It feels completely alien.

  • 1
    Sure, downvote an answer that contains quotes from the guy who made the thing – Valorum Dec 24 '15 at 22:57
  • I don't understand why this isn't the accepted answer. It's well-cited and gives the unambiguous authorial intent. – TenthJustice Jan 17 '17 at 22:29
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    @TenthJustice - Some people think that a work should stand on its own merits, sola scriptura and that the author has no greater right to interpret events than any other consumer of the written material. – Valorum Jan 17 '17 at 22:36
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    Not to mention that the linked article actually says nothing about her being evil. It says she smiled - i.e. she felt emotion - but nothing about motivation or reasnoing. – Tim B Mar 16 '17 at 7:53
10

It will be one of two things:

A) He is the only one left who could expose who she really is and is thus detrimental to plan of passing for human. She said something to Kyoko, which must have been a plan of some kind to kill Nathan, but resulted in Kyoko's death. It is possible she foresaw this but has no regard for the life of others.(I do not believe this alternative).

B) Before she left she said "will you stay here?" before walking out of the door and leaving him there. In my opinion,she just could not care less about him. Ava was not actually intentionally killing him, but rather she wanted to leave, and she did not deem his life worth the 5 seconds of delayed time needed to unlock the door. She may not have known his key card was insufficient to open it anyway, but she clearly realized as he screamed after her. If she looked back at him before entering the elevator, it would imply that she was considering whether or not she was making the right decision, thus proving that the choice was important to her. As she did not, it is my guess that she simply did not care enough about him to waste anymore time.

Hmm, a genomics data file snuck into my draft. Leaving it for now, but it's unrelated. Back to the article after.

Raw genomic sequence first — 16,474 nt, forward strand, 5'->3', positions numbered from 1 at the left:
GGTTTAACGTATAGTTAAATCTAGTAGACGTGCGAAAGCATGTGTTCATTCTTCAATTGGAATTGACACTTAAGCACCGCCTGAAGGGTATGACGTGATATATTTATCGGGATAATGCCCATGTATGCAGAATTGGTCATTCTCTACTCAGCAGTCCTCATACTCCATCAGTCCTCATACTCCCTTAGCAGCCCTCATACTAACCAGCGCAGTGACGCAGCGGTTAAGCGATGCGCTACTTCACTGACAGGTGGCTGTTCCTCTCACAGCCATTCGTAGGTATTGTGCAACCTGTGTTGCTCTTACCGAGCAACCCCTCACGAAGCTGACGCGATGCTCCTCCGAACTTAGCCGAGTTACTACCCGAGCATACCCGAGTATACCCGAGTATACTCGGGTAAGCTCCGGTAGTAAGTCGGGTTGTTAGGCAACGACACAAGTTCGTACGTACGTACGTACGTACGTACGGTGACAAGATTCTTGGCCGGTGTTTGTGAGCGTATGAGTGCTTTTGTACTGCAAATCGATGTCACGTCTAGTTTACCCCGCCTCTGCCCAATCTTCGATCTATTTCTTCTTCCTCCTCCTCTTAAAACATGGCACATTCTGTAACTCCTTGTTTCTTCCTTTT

All of the characters in the film are very childish in some one way or another (not criticism, this worked perfectly). Nathan is like a sex obsessed teenager, Caleb is very naive, and Kyoko is.. well just Kyoko. Ava on the other hand, seems to be the the child that can't wait to go and play, thus lies about doing their homework. She is very eager to experience the world, made even worse by Caleb telling her about the black and white vs color thought experiment. Ava has not experienced very much and may not understand the value of human life. Caleb doesn't even factor into her "dream" and so she has an absolute void of agenda on his fate.

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    If Caleb was a threat Ava should have killed him. Left alive Caleb might find some means to escape or communicate with the outside world. If Caleb was not worth killing, then he could continue to be helpful to Ava, given his greater knowledge of the outside world. I think this is just a plothole/cheap last minute twist to add drama. Ava is just evil, because the writers didn't want a happy ending. Diabolus Ex Machina. – Fhnuzoag Feb 2 '15 at 14:58